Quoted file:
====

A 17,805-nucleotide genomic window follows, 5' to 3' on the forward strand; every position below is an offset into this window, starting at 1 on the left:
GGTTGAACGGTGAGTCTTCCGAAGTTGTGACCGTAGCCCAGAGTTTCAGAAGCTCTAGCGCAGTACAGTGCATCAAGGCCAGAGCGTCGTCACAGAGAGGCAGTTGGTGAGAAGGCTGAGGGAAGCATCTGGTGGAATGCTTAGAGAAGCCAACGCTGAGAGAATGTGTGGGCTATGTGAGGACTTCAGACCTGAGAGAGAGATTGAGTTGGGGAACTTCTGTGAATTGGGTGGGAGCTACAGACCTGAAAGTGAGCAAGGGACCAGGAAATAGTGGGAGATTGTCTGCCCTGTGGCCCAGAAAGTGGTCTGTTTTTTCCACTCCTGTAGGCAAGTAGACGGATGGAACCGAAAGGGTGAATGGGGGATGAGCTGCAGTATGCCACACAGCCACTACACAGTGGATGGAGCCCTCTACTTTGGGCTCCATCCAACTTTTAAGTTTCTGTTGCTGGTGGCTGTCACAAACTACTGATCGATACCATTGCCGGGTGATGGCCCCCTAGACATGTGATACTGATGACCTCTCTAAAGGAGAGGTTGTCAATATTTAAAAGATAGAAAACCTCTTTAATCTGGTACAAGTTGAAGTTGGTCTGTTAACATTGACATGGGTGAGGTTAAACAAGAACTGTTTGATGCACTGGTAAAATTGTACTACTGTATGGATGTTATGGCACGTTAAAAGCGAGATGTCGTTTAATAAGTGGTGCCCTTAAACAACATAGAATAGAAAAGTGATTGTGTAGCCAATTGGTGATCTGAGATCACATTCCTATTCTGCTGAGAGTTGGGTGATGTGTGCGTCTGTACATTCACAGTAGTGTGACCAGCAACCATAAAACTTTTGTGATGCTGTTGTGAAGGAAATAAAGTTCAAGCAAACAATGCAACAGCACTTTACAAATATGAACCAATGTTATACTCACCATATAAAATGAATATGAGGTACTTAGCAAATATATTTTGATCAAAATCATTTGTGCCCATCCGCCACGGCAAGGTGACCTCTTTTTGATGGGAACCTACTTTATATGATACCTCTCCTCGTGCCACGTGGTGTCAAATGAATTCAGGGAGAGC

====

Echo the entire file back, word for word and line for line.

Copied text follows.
A 17,805-nucleotide genomic window follows, 5' to 3' on the forward strand; every position below is an offset into this window, starting at 1 on the left:
GGTTGAACGGTGAGTCTTCCGAAGTTGTGACCGTAGCCCAGAGTTTCAGAAGCTCTAGCGCAGTACAGTGCATCAAGGCCAGAGCGTCGTCACAGAGAGGCAGTTGGTGAGAAGGCTGAGGGAAGCATCTGGTGGAATGCTTAGAGAAGCCAACGCTGAGAGAATGTGTGGGCTATGTGAGGACTTCAGACCTGAGAGAGAGATTGAGTTGGGGAACTTCTGTGAATTGGGTGGGAGCTACAGACCTGAAAGTGAGCAAGGGACCAGGAAATAGTGGGAGATTGTCTGCCCTGTGGCCCAGAAAGTGGTCTGTTTTTTCCACTCCTGTAGGCAAGTAGACGGATGGAACCGAAAGGGTGAATGGGGGATGAGCTGCAGTATGCCACACAGCCACTACACAGTGGATGGAGCCCTCTACTTTGGGCTCCATCCAACTTTTAAGTTTCTGTTGCTGGTGGCTGTCACAAACTACTGATCGATACCATTGCCGGGTGATGGCCCCCTAGACATGTGATACTGATGACCTCTCTAAAGGAGAGGTTGTCAATATTTAAAAGATAGAAAACCTCTTTAATCTGGTACAAGTTGAAGTTGGTCTGTTAACATTGACATGGGTGAGGTTAAACAAGAACTGTTTGATGCACTGGTAAAATTGTACTACTGTATGGATGTTATGGCACGTTAAAAGCGAGATGTCGTTTAATAAGTGGTGCCCTTAAACAACATAGAATAGAAAAGTGATTGTGTAGCCAATTGGTGATCTGAGATCACATTCCTATTCTGCTGAGAGTTGGGTGATGTGTGCGTCTGTACATTCACAGTAGTGTGACCAGCAACCATAAAACTTTTGTGATGCTGTTGTGAAGGAAATAAAGTTCAAGCAAACAATGCAACAGCACTTTACAAATATGAACCAATGTTATACTCACCATATAAAATGAATATGAGGTACTTAGCAAATATATTTTGATCAAAATCATTTGTGCCCATCCGCCACGGCAAGGTGACCTCTTTTTGATGGGAACCTACTTTATATGATACCTCTCCTCGTGCCACGTGGTGTCAAATGAATTCAGGGAGAGC